So-called “ghost stations” are objects of fascination for some Londoners. There are more than 20 of them and you can occasionally catch a glimpse of one if you look at the right moment on the right line. One good online guide is the appropriately named London’s Abandoned Tube Stations website. Their Brompton Road section has some cool photos and there’s also a spooky virtual tour courtesy Zodiac Blue here.
While the deal hasn’t been finalized, the company has announced its intention to develop more ghost stations.
[Photo courtesy Nick Cooper]
As we reported a year ago, a new Civil War museum has been under construction at Appomattox, Virginia. It is a branch of Richmond’s Museum of the Confederacy and will commemorate the surrender of General Robert E. Lee’s Army of Northern Virginia and the aftermath of the Civil War.
Now the Museum of the Confederacy-Appomattox is almost complete and will open March 31. Among the displays are General Lee’s uniform and gold ceremonial sword — the very same he wore and carried on April 9, 1865 when he met General Ulysses S. Grant to surrender.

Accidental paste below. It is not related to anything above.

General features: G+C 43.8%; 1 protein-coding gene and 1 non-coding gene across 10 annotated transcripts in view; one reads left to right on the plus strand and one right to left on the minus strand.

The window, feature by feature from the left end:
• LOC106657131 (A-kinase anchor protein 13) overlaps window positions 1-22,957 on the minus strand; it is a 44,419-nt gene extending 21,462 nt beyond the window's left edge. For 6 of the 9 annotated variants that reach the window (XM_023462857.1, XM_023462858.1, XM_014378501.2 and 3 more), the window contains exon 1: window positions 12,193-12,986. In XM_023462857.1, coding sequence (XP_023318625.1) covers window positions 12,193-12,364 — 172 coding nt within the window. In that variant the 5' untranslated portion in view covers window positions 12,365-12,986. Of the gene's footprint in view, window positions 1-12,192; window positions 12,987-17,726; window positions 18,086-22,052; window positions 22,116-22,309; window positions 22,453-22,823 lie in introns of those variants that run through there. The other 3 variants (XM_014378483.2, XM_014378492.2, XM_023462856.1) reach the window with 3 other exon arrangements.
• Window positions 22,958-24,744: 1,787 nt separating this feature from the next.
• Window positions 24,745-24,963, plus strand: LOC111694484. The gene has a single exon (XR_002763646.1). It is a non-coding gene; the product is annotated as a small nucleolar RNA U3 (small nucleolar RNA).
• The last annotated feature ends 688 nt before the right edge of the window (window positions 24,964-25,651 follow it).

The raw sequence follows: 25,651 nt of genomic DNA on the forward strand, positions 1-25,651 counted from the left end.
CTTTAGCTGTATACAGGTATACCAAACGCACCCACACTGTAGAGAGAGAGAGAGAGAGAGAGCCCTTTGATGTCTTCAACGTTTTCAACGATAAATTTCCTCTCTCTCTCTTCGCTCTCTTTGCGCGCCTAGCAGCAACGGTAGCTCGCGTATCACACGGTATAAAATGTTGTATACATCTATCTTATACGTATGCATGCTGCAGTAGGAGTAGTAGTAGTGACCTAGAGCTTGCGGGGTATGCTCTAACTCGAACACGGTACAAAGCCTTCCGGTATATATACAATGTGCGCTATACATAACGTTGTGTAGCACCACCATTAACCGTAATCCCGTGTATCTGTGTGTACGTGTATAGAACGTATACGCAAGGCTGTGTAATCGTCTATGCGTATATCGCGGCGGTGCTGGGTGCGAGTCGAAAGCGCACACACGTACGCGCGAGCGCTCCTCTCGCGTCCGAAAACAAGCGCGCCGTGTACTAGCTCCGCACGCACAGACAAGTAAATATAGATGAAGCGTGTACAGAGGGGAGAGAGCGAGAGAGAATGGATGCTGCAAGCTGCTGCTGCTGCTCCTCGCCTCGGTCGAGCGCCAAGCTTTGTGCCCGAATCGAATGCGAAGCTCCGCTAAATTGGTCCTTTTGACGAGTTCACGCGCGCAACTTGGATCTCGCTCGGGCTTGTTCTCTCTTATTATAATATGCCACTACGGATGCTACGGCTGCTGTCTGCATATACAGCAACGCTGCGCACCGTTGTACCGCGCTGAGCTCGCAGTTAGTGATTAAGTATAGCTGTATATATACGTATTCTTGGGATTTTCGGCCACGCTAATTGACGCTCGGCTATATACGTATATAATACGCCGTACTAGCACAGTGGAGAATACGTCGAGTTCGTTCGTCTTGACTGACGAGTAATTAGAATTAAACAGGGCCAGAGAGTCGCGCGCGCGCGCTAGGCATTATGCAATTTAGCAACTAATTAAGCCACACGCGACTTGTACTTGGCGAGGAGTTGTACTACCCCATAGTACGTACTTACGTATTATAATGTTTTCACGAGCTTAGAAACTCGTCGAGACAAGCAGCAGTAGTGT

More than 450 items will be on display in an exhibition space spanning 11,700 square feet. It’s located near Appomattox Court House National Historical Park, which includes the McLean House where Grant and Lee met.
The Museum of the Confederacy is planning more regional museums in order to make their large collection more accessible. Satellite museums are planned for Fredericksburg and Hampton Roads, Virginia.
Photo courtesy Wikimedia Commons.
The Battle of Glorieta Pass, the most important battle of the Civil War in the Southwest, will be reenacted this weekend in New Mexico.
This important battle took place on March 26 and 28, 1862, but the reenactment will take place on the weekend of March 24 and 25. A Confederate army under General Henry Hopkins Sibley had marched out of Texas to take what was then the New Mexico Territory. After defeating a Union force at the Battle of Valverde, Sibley marched north in the hopes of taking the rich gold fields of Colorado and ultimately opening a path to the Pacific.
A Union force under Col. John Slough met the rebels at Glorieta Pass. Slough and most of his men were Colorado volunteers who had marched 400 mountainous miles in only 13 days to stop the Confederates. The battle was a hard two-day fight. So hard, in fact, that both sides rested for a day in between.